Transcription: Web Axe Episode 88 (Quick Start to 2011)

[Introduction, woman's voice over music] Welcome to Web Axe, practical web accessibility tips. Web Axe dot blogspot dot com. Web Axe. Web site accessibility. Web standards. Web Axe dot blogspot dot com.


Dennis Lembree: Hello, and welcome to Web Axe podcast number 88: "A Quick Start in 2011." I'm your host, Dennis.

Ross Johnson: And I'm Ross.

Dennis: Hello, Ross.

Ross: Hey, Dennis. How was your New Year?

Dennis: Pretty good, pretty good. New Year's Eve was pretty tame, just some time with the neighbors and then hung out with the family after and stuff.

Ross: OK. Are the neighbors web people, too, or just neighbors?

Dennis: Just neighbors. Good neighbors.

Ross: That's important to have.

[beeping sounds]

Ross: That's my dishwasher in the background, [laughing] for anybody wondering.

Dennis: I thought that was your beeper.

Ross: Yeah, that, too.


Ross: Yes, my beeper is fully accessible, for those wondering. [laughs]

Dennis: And then I tried to watch a lot of football on New Year's Day, of course.

Ross: Oh, yeah.

Dennis: How was yours?

Ross: It was good, also low-key. I guess when you get older, you do less. Yeah, went out to dinner with friends, which was fun. Watched the ball drop. But, yeah, didn't go out or do anything major.

Dennis: On January 1st, I did publish something on Web Axe. I thought this was timely: an "Intro to Web Accessibility Resources" blog post. So it just has a listing of several real good introductory or basic information about web accessibility. So, if you're newer in that arena or if you know somebody, send them that link. And the first few I think are the best that I listed, the one by WebAIM, of course, most people know. And it's now translated in 10 languages.

Ross: Oh, fancy.

Dennis: Yeah.

Ross: [laughs]

Dennis: And then Dev.Opera has a good one, and WaSP. Let's see. Just some miscellaneous others.

Ross: Yeah, so it's nice. You can kind of start your new year right. Maybe somebody's resolution is to be more accessible in 2011.

Dennis: Yeah, let's hope so. [laughs]

Ross: If that's your resolution, please let us know. We'll give you a shout-out or something, because that would be cool.

Dennis: One thing I'm not going to do, at least at this time, is do the monthly link archives, like in 2010. So, in lieu of that, you can check out some weekly roundups by Denis Boudreau. He's calling it the AccessiWatch Weekly RoundUp on his Posterous blog.

Ross: Yeah, OK. I'll have to check that out. I actually hadn't come across it before.

Dennis: Yeah. So I'm glad [laughs] I saw him start doing that. Because I'm like, "OK." Good somebody's doing the roundups because, until I get an intern, I'm not going to have time for that. [laughs]

Ross: You mean you don't have endless amounts of free time?

Dennis: No. No. Actually, I've been busier than ever, and starting to get a little worried about myself.

Ross: [laughs] Yeah, you tweet a lot. I've noticed, you do a really good job keeping up on social media. It always reminds me that I never, ever tweet.

Dennis: [laughs] Yeah. I guess I'm a little addicted, I guess you can say.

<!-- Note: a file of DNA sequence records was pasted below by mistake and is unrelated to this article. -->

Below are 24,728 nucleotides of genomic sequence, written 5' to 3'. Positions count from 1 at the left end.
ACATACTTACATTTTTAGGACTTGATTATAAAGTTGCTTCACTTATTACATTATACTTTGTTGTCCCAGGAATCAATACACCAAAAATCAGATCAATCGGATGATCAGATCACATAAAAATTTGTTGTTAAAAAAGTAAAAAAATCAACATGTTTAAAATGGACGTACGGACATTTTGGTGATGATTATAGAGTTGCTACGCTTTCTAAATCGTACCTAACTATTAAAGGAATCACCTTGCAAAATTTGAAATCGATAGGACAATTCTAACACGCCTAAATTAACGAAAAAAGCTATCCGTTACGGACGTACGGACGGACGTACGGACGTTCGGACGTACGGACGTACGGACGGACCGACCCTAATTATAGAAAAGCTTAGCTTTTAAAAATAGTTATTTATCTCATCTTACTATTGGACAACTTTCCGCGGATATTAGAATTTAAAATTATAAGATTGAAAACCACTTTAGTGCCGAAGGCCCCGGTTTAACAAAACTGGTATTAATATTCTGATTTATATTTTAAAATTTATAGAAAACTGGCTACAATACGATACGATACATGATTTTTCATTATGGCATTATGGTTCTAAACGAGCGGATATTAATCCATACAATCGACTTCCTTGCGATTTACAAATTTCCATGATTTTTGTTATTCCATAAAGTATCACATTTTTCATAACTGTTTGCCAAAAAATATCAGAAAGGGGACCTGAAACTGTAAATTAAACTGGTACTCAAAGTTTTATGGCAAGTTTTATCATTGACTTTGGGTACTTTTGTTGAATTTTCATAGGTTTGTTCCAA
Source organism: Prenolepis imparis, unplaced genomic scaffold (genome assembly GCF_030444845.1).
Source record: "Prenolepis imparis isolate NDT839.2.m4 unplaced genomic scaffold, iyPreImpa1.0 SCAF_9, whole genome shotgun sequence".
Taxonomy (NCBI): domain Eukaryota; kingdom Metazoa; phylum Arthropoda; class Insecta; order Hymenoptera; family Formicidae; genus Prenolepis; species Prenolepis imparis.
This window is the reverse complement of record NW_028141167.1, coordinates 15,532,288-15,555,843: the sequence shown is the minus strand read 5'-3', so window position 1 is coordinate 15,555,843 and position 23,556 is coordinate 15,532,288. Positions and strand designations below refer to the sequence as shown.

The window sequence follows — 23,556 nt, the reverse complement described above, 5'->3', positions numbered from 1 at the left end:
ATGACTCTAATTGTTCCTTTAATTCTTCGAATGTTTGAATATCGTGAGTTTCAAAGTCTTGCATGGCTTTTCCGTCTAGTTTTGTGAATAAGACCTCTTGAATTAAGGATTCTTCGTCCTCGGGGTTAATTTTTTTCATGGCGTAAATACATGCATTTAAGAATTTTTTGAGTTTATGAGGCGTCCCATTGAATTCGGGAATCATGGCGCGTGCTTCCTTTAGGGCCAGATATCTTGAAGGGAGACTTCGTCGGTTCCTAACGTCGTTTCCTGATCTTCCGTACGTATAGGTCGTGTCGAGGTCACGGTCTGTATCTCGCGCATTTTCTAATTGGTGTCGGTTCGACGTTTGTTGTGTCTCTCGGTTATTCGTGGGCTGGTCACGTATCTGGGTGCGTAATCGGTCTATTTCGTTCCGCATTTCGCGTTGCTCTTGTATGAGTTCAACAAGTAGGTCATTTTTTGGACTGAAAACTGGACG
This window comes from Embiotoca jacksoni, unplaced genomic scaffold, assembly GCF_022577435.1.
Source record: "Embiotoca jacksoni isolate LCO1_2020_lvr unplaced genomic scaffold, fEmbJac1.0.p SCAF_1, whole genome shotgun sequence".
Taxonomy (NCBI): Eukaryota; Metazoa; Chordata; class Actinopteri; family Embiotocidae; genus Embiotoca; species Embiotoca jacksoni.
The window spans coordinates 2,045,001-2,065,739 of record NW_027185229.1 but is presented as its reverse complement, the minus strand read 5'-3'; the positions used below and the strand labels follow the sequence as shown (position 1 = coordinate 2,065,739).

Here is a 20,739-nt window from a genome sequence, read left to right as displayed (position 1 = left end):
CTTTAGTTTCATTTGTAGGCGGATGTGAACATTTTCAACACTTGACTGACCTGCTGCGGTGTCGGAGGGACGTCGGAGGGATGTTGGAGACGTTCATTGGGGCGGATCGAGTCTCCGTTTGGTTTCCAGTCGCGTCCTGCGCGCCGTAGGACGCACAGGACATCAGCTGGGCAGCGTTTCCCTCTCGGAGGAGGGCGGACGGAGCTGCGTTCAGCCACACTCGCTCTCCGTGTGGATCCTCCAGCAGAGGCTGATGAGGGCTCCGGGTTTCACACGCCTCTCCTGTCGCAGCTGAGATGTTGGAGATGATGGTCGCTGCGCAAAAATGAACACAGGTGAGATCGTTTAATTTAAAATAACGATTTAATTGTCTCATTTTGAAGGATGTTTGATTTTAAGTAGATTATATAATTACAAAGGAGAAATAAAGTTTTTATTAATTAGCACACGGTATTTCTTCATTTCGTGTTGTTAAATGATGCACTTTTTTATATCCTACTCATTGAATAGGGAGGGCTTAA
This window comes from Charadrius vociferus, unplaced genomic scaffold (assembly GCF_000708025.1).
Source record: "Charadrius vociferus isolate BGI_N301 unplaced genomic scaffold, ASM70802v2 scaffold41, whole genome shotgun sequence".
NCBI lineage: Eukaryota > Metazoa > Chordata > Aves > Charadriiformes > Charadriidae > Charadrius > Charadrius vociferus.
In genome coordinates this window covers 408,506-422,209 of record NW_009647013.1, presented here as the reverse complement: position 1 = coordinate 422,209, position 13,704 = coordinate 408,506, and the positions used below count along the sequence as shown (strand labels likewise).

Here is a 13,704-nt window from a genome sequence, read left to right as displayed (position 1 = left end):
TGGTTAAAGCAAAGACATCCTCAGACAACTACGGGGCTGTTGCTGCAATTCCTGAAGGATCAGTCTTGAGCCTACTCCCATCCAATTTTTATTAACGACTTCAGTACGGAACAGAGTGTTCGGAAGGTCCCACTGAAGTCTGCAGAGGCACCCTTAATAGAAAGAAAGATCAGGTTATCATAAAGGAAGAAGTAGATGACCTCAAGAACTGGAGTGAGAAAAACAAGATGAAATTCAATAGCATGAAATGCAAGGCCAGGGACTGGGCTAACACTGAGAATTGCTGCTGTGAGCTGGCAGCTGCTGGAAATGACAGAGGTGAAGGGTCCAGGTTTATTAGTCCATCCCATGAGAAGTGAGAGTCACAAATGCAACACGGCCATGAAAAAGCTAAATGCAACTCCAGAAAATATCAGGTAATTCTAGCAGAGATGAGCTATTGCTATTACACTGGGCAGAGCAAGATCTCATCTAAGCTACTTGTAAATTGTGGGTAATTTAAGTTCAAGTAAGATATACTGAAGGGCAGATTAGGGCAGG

Ross: No, I think it's good. It's always good resources. So yeah, if anybody doesn't follow on Twitter, or any of Dennis's Twitter accounts--you've got, what, three now that I know about. [laughs] Yeah, you've got a lot of good resources. Maybe that should be my new year's resolution, to actually provide value to Twitter.

Dennis: All you need to do is just re-tweet Web Axe account and re-tweet the Accessible Twitter account.

Ross: [laughs] I wonder if I can set it up to auto re-tweet. [laughs]

Dennis: [laughing] Yeah.

Ross: That'd be nice.

Dennis: Anyways. Let's see. So you came across this "Hardboiled Web Design"? What is this all about here?

Ross: You haven't heard of it quite yet?

Dennis: No.

Ross: OK. Do you know Andy Clarke?

Dennis: Yes, somewhat.

Ross: So he's written a couple books. He's more of a designer/CSS guru, I would say. But he recently wrote this book "Hardboiled Web Design," released it under Mark Boulton's publishing company, Simple Steps. It was an e-book first, and it had a limited-edition print run, and I was one of the lucky few to get a print copy. And it's actually a really cool book. It's a lot about CSS3 and HTML5, and it goes into a lot about ARIA and accessibility and then shows you a lot of the cool stuff you can do in HTML5 and CSS3 now and why it's OK. I think a lot of people are still hesitant to do the rounded-corners thing, because it won't look like that in IE.

Dennis: [laughs]

Ross: But he does a good job of explaining, "Yeah, it's OK. Don't worry about it. Here's how you tell your clients or your boss that it's OK." It's got some cool ARIA stuff and cool HTML5 stuff. I would recommend it. I might actually write a formal review at some point, but I wanted to mention it on this podcast.

Dennis: OK. And looks like he's doing a workshop, too.

Ross: Yeah. He's been doing workshops for a bit now. I haven't heard much about them.

Dennis: It's in the UK.

Ross: Yeah.

Dennis: So it's 299 pounds plus VAT, in Birmingham, Edinburgh, Manchester--Monchesta--and at Web Directions in London.

Ross: Yeah. So there might be something cool to check out there.

Dennis: Yeah. That's all in the coming months this year.

Ross: That's good. I would recommend checking it out. If you haven't started playing with CSS3 or HTML5, or even if you have, there's some stuff in there that I was like, "Oh yeah, that's how you do that."